There are only two places in the world where time takes precedence over the job to be done. School and prison.
There is no peace because the making of peace is at least as costly as the making of war - at least as exigent, at least as disruptive, at least as liable to bring disgrace and prison and death in its wake.
One man meets an infamous punishment for that crime which confers a diadem upon another.
Civilization is maintained by a very few people in a small number of places and we need only some bombs and a few prisons to blot it out altogether.
We don't seem to be able to check crime, so why not legalize it and then tax it out of business.
A just chastisement may benefit a man, though it seldom does; but an unjust one changes all his blood to gall.
There's no greater threat to our independence, to our cherished freedoms and personal liberties than the continual, relentless injection of these insidious poisons into our system. We must decide whether we cherish independence from drugs, without which there is no freedom.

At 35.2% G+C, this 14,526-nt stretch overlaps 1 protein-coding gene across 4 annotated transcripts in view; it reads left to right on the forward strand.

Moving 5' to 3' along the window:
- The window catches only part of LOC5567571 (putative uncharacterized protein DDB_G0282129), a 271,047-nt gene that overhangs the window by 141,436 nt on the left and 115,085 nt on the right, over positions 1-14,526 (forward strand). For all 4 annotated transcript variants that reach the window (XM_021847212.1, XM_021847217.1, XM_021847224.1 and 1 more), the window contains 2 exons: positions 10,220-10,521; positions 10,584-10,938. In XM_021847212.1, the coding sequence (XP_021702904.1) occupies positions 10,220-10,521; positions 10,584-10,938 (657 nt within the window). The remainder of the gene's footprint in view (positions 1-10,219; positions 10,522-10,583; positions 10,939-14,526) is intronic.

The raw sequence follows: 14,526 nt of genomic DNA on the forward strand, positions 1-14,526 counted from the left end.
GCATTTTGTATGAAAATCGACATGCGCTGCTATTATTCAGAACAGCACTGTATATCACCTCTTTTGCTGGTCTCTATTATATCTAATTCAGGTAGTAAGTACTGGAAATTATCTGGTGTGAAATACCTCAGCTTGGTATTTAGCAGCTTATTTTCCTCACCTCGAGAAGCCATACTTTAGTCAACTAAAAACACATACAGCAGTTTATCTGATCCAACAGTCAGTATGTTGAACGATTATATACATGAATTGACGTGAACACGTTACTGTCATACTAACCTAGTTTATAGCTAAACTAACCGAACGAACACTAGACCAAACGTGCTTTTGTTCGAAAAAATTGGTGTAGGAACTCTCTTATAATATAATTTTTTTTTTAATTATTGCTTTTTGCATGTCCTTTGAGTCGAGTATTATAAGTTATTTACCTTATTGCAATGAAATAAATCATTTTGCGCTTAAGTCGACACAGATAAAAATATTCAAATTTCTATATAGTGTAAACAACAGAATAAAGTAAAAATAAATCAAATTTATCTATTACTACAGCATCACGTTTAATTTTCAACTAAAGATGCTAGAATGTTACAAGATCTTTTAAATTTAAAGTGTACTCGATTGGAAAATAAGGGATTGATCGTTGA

When is conduct a crime, and when is a crime not a crime? When Somebody Up There -- a monarch, a dictator, a Pope, a legislator -- so decrees.
If you strike at, imprison, or kill us, out of our prisons or graves we will still evoke a spirit that will thwart you, and perhaps, raise a force that will destroy you! We defy you! Do your worst!
Crime is a logical extension of the sort of behavior that often [is] considered perfectly respectable in legitimate business.
Corporal punishment falls far more heavily than most weighty pecuniary penalty.
There are dreadful punishments enacted against thieves; but it were much better to make such good provisions, by which every man might be put in a method how to live, and so to be preserved from the fatal necessity of stealing and dying for it.
Nor cell, nor chain, nor dungeon speaks to the murderer like the voice of solitude.
We who live in prison, and in whose lives there is no event but sorrow, have to measure time by throbs of pain, and the record of bitter moments.
The torment of human frustration, whatever its immediate cause, is the knowledge that the self is in prison, its vital force and 'mangled mind' leaking away in lonely, wasteful self-conflict.
And while God had work for Paul, he found him friends both in court and prison. Let persecutors send saints to prison, God can provide a keeper for their turn.